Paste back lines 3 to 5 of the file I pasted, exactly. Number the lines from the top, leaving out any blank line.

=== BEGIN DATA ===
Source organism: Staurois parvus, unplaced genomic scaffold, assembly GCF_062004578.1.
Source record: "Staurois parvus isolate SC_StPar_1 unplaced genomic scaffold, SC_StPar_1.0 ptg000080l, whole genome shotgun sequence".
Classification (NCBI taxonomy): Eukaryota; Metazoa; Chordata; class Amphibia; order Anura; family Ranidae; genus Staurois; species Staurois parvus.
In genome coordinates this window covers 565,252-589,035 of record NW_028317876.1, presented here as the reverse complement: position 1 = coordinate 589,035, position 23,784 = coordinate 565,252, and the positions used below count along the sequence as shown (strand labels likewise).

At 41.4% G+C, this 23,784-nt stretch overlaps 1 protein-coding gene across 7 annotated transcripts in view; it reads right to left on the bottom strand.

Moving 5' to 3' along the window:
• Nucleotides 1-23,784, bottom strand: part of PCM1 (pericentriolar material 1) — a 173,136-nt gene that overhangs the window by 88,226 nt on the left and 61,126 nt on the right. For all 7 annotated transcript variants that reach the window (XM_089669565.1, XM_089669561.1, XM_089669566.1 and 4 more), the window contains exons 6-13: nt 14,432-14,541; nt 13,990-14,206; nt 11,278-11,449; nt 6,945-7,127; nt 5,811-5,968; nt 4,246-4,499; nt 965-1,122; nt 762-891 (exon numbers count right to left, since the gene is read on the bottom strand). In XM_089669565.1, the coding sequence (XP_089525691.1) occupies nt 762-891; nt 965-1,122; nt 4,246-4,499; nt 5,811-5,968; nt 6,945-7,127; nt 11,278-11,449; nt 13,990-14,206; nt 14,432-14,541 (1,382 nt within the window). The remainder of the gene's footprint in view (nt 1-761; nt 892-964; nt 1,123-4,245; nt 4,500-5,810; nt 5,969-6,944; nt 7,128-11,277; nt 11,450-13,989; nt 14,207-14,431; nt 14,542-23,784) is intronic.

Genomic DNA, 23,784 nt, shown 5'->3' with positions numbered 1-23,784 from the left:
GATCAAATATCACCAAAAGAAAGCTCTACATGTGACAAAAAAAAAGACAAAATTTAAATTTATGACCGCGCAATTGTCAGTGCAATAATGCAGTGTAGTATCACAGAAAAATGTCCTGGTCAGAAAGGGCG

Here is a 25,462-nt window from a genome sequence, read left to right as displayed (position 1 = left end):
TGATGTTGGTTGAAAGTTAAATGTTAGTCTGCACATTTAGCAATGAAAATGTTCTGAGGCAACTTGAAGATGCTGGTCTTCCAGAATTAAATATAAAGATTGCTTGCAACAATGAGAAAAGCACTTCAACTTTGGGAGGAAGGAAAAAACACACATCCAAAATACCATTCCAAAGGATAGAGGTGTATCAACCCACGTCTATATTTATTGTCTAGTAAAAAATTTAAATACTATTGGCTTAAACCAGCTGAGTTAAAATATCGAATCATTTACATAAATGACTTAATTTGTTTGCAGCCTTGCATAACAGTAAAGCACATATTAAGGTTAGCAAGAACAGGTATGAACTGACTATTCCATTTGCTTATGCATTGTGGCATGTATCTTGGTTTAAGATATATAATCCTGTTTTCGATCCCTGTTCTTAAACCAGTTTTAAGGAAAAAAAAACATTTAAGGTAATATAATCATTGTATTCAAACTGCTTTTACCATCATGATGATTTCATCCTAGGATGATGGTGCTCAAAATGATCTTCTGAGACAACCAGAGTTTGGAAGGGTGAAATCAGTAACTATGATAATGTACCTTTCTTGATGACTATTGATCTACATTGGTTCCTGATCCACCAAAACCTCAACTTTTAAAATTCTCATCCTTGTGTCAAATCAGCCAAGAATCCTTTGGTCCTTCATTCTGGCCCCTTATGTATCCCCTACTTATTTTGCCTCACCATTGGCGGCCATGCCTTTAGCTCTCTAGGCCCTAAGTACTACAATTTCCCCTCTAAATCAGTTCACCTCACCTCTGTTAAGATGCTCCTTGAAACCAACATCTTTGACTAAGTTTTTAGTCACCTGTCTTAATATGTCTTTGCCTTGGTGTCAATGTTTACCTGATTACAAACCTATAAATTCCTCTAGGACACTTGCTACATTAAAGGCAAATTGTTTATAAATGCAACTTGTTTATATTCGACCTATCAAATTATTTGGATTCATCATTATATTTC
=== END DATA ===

Classification (NCBI taxonomy): Eukaryota; Metazoa; Chordata; class Amphibia; order Anura; family Ranidae; genus Staurois; species Staurois parvus.
In genome coordinates this window covers 565,252-589,035 of record NW_028317876.1, presented here as the reverse complement: position 1 = coordinate 589,035, position 23,784 = coordinate 565,252, and the positions used below count along the sequence as shown (strand labels likewise).

At 41.4% G+C, this 23,784-nt stretch overlaps 1 protein-coding gene across 7 annotated transcripts in view; it reads right to left on the bottom strand.